California regulators are getting an ‘A’ for effort as they pursue pioneering rule changes to support microgrids, but beyond that, industry stakeholders diverge in their views as the proceeding nears a significant milestone (19-09-009).
At issue, is a proposed decision recently issued by an administrative law judge for Track 2 of the proceeding, instituted by the California Public Utilities Commission (CPUC) to help commercialize microgrids. The complex proposal would launch a range of changes, from creating microgrid tariffs to altering restrictive boundary rules. Track 2 awaits a commission vote that may occur as soon as January.
Allan Shurr, chief commercial officer at Enchanted Rock, described the proposed decision as a “mixed bag.”
He noted that while it advances multi-party microgrids, it also defers numerous key issues to a working group or Track 3 of the proceeding. Among issues deferred are standby charges, use of non-renewable resources in microgrids, microgrid definitions, and identification of microgrid policy issues not adequately addressed by existing state agencies.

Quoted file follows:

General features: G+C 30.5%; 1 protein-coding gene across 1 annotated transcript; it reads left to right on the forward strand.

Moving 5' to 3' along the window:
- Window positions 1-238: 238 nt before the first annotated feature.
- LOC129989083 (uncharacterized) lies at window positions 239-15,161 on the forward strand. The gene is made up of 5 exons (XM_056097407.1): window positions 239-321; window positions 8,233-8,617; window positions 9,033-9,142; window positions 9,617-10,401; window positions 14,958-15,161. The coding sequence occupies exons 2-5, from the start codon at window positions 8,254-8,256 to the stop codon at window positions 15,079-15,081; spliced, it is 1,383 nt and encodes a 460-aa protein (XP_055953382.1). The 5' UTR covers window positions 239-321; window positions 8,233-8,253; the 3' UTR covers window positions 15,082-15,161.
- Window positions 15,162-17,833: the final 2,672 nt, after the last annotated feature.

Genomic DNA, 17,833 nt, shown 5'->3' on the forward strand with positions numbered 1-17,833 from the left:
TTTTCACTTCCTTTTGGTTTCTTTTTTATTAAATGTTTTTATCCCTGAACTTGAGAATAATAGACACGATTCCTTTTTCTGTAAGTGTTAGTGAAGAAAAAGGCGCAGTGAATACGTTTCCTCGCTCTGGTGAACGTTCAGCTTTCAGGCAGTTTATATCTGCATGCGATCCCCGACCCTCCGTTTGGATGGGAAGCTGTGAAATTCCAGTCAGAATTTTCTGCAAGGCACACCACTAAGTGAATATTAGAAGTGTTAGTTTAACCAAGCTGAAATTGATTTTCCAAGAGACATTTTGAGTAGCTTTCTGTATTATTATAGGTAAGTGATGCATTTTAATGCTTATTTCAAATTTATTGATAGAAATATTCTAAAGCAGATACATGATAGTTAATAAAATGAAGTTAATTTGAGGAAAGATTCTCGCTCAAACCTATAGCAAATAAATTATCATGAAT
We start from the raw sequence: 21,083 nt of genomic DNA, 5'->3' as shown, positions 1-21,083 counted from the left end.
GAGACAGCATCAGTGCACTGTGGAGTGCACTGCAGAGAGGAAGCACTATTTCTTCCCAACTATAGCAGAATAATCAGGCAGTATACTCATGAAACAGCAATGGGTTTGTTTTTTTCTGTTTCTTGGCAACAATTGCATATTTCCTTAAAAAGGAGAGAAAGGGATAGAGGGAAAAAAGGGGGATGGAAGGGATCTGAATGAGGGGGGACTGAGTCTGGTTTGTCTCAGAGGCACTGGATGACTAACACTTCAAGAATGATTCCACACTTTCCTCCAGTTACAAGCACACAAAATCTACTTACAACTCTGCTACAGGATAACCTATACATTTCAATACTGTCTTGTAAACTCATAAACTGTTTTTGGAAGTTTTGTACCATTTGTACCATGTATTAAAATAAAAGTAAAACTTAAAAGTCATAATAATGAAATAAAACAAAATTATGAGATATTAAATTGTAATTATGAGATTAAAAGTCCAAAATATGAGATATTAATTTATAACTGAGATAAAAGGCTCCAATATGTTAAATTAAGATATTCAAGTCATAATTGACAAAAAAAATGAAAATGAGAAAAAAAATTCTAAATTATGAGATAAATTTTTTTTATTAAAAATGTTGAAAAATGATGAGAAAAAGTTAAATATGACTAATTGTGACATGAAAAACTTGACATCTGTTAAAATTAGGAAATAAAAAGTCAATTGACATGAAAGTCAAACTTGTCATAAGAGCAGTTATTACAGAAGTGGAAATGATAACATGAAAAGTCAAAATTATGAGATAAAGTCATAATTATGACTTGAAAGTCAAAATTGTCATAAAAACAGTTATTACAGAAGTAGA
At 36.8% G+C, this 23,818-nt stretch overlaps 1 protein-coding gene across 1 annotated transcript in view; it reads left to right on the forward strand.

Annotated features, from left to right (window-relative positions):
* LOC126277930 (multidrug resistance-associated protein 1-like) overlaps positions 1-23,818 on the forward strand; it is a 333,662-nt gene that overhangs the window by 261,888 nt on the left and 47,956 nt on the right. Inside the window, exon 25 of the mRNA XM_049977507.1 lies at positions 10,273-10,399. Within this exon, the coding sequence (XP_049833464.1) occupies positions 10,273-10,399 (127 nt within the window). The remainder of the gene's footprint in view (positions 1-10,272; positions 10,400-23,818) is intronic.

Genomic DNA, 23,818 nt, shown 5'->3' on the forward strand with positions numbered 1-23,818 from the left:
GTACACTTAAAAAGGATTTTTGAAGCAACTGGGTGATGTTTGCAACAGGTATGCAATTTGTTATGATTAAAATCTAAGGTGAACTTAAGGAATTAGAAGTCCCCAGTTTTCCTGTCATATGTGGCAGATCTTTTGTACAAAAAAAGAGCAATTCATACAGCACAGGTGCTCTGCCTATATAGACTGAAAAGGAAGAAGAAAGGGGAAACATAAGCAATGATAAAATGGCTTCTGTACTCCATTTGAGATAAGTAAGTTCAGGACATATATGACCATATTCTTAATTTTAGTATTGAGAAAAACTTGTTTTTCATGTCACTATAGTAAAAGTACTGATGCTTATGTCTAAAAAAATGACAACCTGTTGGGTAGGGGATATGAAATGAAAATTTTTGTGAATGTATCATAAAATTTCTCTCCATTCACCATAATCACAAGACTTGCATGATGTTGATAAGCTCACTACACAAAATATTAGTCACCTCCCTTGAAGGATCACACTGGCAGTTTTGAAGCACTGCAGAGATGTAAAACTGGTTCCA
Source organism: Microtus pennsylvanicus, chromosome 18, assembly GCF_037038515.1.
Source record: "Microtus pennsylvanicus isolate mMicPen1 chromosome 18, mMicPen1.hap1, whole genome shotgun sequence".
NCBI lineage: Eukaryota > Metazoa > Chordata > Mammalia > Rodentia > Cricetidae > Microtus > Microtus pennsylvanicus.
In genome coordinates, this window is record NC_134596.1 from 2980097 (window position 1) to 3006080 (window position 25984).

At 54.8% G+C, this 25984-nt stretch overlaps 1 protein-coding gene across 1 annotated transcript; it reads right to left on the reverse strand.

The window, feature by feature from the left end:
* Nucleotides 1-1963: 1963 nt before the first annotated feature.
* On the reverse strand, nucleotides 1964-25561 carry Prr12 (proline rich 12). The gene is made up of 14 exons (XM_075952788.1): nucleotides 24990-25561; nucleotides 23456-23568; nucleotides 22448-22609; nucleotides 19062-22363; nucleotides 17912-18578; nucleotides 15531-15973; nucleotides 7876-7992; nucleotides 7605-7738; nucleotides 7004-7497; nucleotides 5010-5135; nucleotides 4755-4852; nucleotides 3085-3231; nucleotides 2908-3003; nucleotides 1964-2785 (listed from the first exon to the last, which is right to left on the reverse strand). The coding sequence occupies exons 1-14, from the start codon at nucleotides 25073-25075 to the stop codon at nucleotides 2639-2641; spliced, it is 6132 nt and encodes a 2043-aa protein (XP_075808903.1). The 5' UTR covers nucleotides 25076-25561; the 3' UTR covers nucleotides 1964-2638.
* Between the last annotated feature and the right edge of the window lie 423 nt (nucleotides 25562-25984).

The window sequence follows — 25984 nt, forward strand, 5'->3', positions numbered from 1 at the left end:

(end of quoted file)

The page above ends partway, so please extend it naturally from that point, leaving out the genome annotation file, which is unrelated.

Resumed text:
Schurr praised its recommendation for a $200 million incentive program to support microgrids in disadvantaged communities and its recognition of “commercially available cleaner alternatives to expensive diesel and the proposed support for up to $350 million in near and medium term substation microgrids.” The recommendation would lead to lower emissions and eliminate public safety power shut offs at ‘safe to energize’ areas — a positive development, especially for those affected communities, he said.
What about customer microgrids?
Meanwhile, Samantha Reifer, director of special projects at Scale Microgrid Solutions, called the proposed decision “disappointing.” Reifer was particularly critical of its emphasis on utility and substation microgrids, as opposed to customer microgrids that are typically built for businesses, institutions or households.